Ridgeland Nursing Center, Ridgeland, South Carolina

Abuse of the elderly, disabled, and infirm in nursing facilities often involves physical harm, emotional pain, sexual assault, or neglect. In some cases, the signs and symptoms of mistreatment are difficult to identify when confused with a declining physical or mental status. Every nursing facility in caregiver is given the responsibility of protecting the resident to ensure their health, care, and safety while they rehabilitate, get better or live out the final years of their life. The emotional stress on family members after realizing that a loved one has been harmed can be overwhelming. The South Carolina Nursing Home Law Center Attorneys has helped many victims of nursing home abuse throughout Jasper County to ensure they obtain monetary compensation for their damages and hold those responsible for their injuries financially accountable.

Ridgeland Nursing Center

This Long-Term Care Home is an 88-certified bed Center providing cares and services to residents of Ridgeland and Jasper County, South Carolina. The "for-profit" Facility is located at:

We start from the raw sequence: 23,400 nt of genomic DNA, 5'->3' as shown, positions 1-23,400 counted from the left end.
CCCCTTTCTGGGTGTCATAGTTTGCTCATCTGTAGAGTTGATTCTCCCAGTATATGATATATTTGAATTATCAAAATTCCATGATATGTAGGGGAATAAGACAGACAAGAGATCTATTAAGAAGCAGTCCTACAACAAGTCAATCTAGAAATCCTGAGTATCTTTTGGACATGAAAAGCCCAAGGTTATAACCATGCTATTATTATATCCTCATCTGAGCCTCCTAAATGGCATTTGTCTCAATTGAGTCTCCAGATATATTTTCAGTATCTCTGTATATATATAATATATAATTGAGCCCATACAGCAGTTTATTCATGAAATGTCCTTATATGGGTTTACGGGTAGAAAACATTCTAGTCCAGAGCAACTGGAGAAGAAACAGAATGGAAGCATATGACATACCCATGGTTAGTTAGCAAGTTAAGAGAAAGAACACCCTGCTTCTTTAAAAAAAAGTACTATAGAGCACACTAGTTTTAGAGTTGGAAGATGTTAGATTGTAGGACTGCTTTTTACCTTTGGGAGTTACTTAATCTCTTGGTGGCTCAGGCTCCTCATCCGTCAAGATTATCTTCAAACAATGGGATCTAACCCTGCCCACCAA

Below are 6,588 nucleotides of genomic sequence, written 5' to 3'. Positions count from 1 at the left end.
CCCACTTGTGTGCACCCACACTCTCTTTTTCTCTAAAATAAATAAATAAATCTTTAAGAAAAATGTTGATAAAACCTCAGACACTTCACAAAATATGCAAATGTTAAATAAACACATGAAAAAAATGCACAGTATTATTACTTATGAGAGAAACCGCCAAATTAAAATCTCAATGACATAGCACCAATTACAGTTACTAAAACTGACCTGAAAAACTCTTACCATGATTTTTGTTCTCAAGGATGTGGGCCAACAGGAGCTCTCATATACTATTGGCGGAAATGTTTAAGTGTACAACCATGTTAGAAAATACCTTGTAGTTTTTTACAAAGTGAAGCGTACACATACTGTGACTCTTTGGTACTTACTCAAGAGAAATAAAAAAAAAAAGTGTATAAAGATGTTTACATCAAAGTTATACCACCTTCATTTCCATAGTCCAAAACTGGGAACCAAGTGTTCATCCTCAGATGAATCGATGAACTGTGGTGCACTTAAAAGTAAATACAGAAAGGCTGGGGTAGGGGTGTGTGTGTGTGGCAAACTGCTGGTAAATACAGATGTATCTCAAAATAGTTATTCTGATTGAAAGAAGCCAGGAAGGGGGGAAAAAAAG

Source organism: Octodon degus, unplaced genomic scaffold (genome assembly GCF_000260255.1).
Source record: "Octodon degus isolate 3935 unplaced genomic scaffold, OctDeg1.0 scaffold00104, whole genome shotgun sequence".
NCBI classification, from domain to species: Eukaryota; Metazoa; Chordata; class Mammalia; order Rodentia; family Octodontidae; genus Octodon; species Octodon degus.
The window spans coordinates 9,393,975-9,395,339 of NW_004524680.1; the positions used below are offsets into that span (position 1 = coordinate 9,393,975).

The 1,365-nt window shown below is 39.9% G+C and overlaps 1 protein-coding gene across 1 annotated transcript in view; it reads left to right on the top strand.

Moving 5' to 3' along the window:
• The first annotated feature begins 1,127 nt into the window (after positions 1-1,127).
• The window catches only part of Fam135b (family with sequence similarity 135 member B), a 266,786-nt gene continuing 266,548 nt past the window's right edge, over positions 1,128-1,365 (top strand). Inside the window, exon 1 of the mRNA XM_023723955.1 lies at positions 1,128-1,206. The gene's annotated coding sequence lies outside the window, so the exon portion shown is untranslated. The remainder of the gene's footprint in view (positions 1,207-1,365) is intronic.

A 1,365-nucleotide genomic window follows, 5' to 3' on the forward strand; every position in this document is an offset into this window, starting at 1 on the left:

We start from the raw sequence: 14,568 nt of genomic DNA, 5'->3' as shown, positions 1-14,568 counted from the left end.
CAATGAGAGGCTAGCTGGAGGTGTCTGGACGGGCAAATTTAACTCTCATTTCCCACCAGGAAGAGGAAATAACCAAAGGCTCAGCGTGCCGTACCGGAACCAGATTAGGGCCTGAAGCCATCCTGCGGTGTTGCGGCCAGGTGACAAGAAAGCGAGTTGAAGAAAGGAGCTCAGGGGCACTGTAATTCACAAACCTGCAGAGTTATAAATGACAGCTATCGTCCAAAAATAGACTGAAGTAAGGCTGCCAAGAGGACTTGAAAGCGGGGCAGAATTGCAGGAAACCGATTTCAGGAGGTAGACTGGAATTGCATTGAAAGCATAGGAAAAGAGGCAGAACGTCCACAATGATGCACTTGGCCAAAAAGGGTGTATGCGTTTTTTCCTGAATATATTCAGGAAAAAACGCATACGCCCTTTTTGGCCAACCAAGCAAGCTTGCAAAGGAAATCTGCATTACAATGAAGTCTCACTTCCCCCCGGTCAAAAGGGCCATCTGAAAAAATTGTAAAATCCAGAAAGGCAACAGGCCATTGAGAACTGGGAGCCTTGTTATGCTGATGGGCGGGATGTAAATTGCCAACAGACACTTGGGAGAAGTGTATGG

1516 Grays Highway
Ridgeland, SC 29936
(843) 726-5581
Financial Penalties and Violations

Federal investigators have the legal authority to penalize any nursing home with a denied payment for Medicare services or a monetary fine when the facility is cited for serious violations of established regulations and rules the guarantee resident safety. Within the last three years, Ridgeland Nursing Center was fined $7160 on July 5, 2017. Additional documentation about penalties and fines can be found on the South Carolina Department of Health and Environmental Control Website concerning Ridgeland Nursing Center.

Ridgeland South Carolina Nursing Home Residents Safety Concerns

One star rating

The South Carolina nursing home regulatory agency routinely updates their care home database systems containing the complete list of all opened investigations, safety concerns, filed complaints, incident inquiries, health violations, and dangerous hazards. This information can be found on numerous websites including The South Carolina Department of Public Health and Medicare.gov.

According to Medicare, the facility maintains an overall rating of one out of five stars, including one out of five stars concerning health inspections, three out of five stars for staffing issues and two out of five stars for quality measures. The Jasper County neglect attorneys at Nursing Home Law Center have viewed severe safety concerns and deficiencies at Ridgeland Nursing Center that includes: